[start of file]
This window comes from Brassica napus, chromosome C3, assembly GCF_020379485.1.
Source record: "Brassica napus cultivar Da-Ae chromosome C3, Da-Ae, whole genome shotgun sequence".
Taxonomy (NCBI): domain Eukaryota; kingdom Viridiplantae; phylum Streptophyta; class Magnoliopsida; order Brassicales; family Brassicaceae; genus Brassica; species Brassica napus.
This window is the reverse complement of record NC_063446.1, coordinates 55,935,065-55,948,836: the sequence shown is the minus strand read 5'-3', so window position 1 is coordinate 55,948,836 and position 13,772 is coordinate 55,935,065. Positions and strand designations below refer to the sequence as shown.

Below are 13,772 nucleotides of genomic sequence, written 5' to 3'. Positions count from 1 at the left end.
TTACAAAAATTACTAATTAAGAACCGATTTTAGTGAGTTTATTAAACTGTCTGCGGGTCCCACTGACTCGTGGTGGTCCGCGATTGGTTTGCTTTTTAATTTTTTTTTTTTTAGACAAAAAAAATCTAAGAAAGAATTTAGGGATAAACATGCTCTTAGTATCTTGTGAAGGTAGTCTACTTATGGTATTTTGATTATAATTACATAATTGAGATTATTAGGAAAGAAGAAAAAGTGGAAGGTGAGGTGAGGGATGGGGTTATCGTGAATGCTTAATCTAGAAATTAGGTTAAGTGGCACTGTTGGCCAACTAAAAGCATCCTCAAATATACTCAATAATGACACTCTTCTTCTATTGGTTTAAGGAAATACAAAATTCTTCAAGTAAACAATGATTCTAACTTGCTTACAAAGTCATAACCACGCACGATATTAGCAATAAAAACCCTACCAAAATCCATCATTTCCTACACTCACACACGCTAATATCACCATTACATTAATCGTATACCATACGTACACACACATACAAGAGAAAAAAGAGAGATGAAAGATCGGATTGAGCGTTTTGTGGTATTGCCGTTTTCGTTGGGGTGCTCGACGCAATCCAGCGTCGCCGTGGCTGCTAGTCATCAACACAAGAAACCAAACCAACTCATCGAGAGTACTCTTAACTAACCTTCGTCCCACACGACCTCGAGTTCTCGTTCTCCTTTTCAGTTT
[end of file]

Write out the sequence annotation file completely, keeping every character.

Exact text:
This window comes from Brassica napus, chromosome C3, assembly GCF_020379485.1.
Source record: "Brassica napus cultivar Da-Ae chromosome C3, Da-Ae, whole genome shotgun sequence".
Taxonomy (NCBI): domain Eukaryota; kingdom Viridiplantae; phylum Streptophyta; class Magnoliopsida; order Brassicales; family Brassicaceae; genus Brassica; species Brassica napus.
This window is the reverse complement of record NC_063446.1, coordinates 55,935,065-55,948,836: the sequence shown is the minus strand read 5'-3', so window position 1 is coordinate 55,948,836 and position 13,772 is coordinate 55,935,065. Positions and strand designations below refer to the sequence as shown.

Below are 13,772 nucleotides of genomic sequence, written 5' to 3'. Positions count from 1 at the left end.
TTACAAAAATTACTAATTAAGAACCGATTTTAGTGAGTTTATTAAACTGTCTGCGGGTCCCACTGACTCGTGGTGGTCCGCGATTGGTTTGCTTTTTAATTTTTTTTTTTTTAGACAAAAAAAATCTAAGAAAGAATTTAGGGATAAACATGCTCTTAGTATCTTGTGAAGGTAGTCTACTTATGGTATTTTGATTATAATTACATAATTGAGATTATTAGGAAAGAAGAAAAAGTGGAAGGTGAGGTGAGGGATGGGGTTATCGTGAATGCTTAATCTAGAAATTAGGTTAAGTGGCACTGTTGGCCAACTAAAAGCATCCTCAAATATACTCAATAATGACACTCTTCTTCTATTGGTTTAAGGAAATACAAAATTCTTCAAGTAAACAATGATTCTAACTTGCTTACAAAGTCATAACCACGCACGATATTAGCAATAAAAACCCTACCAAAATCCATCATTTCCTACACTCACACACGCTAATATCACCATTACATTAATCGTATACCATACGTACACACACATACAAGAGAAAAAAGAGAGATGAAAGATCGGATTGAGCGTTTTGTGGTATTGCCGTTTTCGTTGGGGTGCTCGACGCAATCCAGCGTCGCCGTGGCTGCTAGTCATCAACACAAGAAACCAAACCAACTCATCGAGAGTACTCTTAACTAACCTTCGTCCCACACGACCTCGAGTTCTCGTTCTCCTTTTCAGTTT